For example, if the decision makers take adequate care many benign and less costly options than Kudamkulam and Jaitapur nuclear power projects will become evident. It should be noted that the projected capacity of 2,000 MW from Kudamkulam, and 10,000 MW from Jaitapura projects will in reality may mean not much more than 1,100 MW and 6,500 MW respectively of real benefits to the society because of the inefficiency associated with these power plants and the power network. As opposed to such limited benefits with huge costs to the society, the alternatives available to our society are of much higher value.

Without considering various alternatives it may not be appropriate to establish nuclear power plants at horrendous costs to the society.

To read the detailed version of the article, click here:

 
Disclaimer:
The views expressed above are personal and do not necessarily reflect the views of d-sector editorial team.
 

Shankar Sharma  |  shankar.sharma2005@gmail.com

The author is a power policy analyst based in Shimoga district of Karnataka state. He remains passionate about renewable energy and environment.

Write to the Author  |  Write to d-sector  |  Editor's Note
 


 Other Articles by Shankar Sharma in
Physical Development  > Energy > Nuclear Energy

Energy or illusion?
Tuesday, May 10, 2011

The overall cost of establishing and running a nuclear power plant, and long term burden to safe-keep the spent nuclear fuels for centuries, are enormous and can not be ignored by our society and government.

Still unclear on nuclear?
Friday, March 18, 2011

Considering the grave consequences of a nuclear emergency as seen in Japan, India will do better to do an objective analysis of all the costs and benefits to the society of nuclear power plants.
 
 Other Articles in Physical Development
 
 
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The bad news is that corruption has not only sustained but has grown in size and stature in the country. With scams being a regular feature, seventy per cent respondents in a survey have rightfully opined that corruption has continued to increase in India. One in every two interviewed admit having paid a bribe for availing public services during last one year. Transparency International's latest survey reveals that the political parties top the chart for the most corrupt public institutions, followed by police force and legislatures. No wonder, India continues to make new records on the global corruption arena!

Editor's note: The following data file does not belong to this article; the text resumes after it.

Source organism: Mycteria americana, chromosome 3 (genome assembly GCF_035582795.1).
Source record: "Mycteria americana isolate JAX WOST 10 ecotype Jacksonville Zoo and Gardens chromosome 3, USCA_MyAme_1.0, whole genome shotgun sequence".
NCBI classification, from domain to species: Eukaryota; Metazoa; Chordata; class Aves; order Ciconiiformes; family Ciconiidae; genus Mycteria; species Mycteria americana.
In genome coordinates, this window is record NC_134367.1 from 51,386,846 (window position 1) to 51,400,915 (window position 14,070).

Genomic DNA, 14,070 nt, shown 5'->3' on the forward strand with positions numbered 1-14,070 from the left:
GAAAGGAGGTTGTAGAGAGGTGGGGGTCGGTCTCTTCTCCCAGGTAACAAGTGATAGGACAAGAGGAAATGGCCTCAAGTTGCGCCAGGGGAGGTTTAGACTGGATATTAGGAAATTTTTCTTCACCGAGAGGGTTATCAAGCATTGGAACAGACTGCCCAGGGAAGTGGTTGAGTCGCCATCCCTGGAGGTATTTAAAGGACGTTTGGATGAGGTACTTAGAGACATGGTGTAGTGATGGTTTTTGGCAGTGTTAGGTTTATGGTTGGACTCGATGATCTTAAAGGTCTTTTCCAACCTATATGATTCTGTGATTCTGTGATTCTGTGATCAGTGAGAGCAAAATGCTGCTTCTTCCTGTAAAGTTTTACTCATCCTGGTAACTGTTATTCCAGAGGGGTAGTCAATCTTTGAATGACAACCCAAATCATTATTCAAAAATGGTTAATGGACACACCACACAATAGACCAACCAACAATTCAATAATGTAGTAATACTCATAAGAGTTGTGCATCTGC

The shocking revelation is that the health and education sectors haven't remained untouched by this phenomenon. With 5th and 6th positions respectively for these sectors on the public perception chart on corruption, corruption has crept insidiously into these sectors of hope for the masses. With bureaucracy being fourth in the list of corrupt institutions in the country, corruption seems to have been non-formally institutionalized with little hope if public services would ever be effective in the country. With economic growth having literally institutionalized corruption, are we now expecting corrupt to be socially responsible - a different CSR.

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Not giving 'aid' to India is one thing but calling it 'rich' is quite another. If one in three of the world's malnourished children live in India, what does average daily income of $3 indicate? It perhaps means that there is a relative decline in poverty - people are 'less poor' than what they used to be in the past. But having crossed the World Bank arbitrary threshold of $2 a day does not absolve the 'developed' countries of their obligation to part with 0.7 per cent of their Gross National Income in development aid. Should this three-decade old figure not be revised?  

An interesting debate in UK's House of Commons delved on future of development assistance by the British Government. While prioritizing limited resources has been a concern, there has been no denying the fact that development aid must be guided towards tangible gains over a short period of time to start with. There are difficult choices for elected governments to make - should they invest in long-term primary education or in short-term university scholarships? Which of these will bring gains and trigger long-term transformation in the society. As politicians continue to be divided on the matter, poverty persists!!